US-led exercise Northern Edge 2019 finishes in Alaska

30 May 2019 (Last Updated May 30th, 2019 10:04)

US-led joint military training exercise Northern Edge 2019 (NE19) has concluded in Alaska, with more than 10,000 military personnel involved.

US-led exercise Northern Edge 2019 finishes in Alaska
The Arleigh Burke-class guided-missile destroyer USS Kidd (DDG 100) approaches the aircraft carrier USS Theodore Roosevelt (CVN 71) while participating in NE19. Credit: US Navy photo by mass communication specialist 1st class Ryan J Batchelder / Released.

US-led joint military training exercise Northern Edge 2019 (NE19) has concluded in Alaska, with more than 10,000 military personnel involved.

Northern Edge is Alaska’s largest biannual joint-military training exercise. This latest event saw the participation of a Pacific Fleet aircraft carrier for the first time in ten years.

NE19 began on 13 May and was conducted to prepare joint forces to respond to crises in the Indo-Pacific region.

The training exercise also included the navy’s aircraft carrier USS Theodore Roosevelt (CVN 71) and select ships from Carrier Strike Group Nine (CSG-9), as well as 250 aircraft from the US Air Force, Army, Marines, and Navy.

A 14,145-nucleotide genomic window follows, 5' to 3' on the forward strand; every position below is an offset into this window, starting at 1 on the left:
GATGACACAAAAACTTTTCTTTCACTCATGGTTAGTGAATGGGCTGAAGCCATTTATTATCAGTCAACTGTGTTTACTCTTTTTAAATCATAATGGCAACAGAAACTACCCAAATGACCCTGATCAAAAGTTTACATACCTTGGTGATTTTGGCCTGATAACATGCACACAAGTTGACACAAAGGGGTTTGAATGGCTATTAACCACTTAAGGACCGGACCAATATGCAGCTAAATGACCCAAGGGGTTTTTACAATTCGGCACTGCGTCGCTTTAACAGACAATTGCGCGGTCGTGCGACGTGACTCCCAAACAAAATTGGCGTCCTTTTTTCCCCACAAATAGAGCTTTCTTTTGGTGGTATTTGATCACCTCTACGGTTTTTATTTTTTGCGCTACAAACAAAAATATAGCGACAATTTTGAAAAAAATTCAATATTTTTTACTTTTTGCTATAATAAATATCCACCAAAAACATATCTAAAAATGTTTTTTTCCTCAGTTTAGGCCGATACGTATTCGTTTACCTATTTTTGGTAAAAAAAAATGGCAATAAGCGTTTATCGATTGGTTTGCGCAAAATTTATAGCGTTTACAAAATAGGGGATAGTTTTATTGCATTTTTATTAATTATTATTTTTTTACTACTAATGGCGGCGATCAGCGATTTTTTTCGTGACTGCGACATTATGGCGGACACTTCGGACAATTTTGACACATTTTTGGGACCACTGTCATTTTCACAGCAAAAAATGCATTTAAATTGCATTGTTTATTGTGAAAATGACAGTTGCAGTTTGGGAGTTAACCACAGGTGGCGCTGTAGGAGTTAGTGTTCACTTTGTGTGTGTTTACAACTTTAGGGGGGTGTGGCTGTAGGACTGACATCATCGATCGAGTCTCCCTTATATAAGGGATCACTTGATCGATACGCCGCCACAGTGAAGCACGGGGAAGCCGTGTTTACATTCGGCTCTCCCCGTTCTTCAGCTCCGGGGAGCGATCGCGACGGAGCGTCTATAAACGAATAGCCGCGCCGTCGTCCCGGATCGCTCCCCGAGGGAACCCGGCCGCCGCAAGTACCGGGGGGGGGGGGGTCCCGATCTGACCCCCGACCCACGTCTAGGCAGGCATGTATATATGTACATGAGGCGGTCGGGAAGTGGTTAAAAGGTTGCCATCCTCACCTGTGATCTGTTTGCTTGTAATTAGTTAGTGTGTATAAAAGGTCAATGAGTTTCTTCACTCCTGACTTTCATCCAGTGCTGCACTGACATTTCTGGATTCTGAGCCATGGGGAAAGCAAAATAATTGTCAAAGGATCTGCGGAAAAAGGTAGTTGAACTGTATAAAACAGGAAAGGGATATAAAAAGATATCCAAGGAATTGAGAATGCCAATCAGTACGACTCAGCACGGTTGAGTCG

Hosted by US Pacific Air Forces, NE19 involved more than 60,000 miles of airspace throughout Alaska.

Destroyer Squadron 23 commodore captain David Fowler said: “We, as a navy, need to get acclimated to these regions and work in a joint environment to gain a better appreciation for what our sister services do and what they bring to the table, because should we ever need to truly defend our nation against adversaries, it is going to take all of us working together to achieve that objective.”

During the exercise, Theodore Roosevelt personnel and Carrier Air Wing 11 (CVW-11) worked on honing their skills and practised operations and techniques.

In addition, CSG-9 had the opportunity to boost relationships with other US military branches.

CSG-9 commander rear admiral Daniel Dwyer said: “Northern Edge was special because it took the Theodore Roosevelt carrier strike group away from our home waters into an operating area we’re not used to exercising in.

“The training we received in the Gulf of Alaska will make our strike group a more capable, ready, and lethal naval force.”

“The training in the Gulf of Alaska will make our strike group a more capable and ready naval force.”

For the US Navy, the exercise proved the ability of CVN 71 to operate in the Indo-Pacific region and perform operations around the world.

Personnel from various military branches operated as an integrated taskforce in the exercise to enhance multi-service integration.

Such exercises help maintain the US commitment to ensuring the Arctic remains conflict-free, Dwyer added.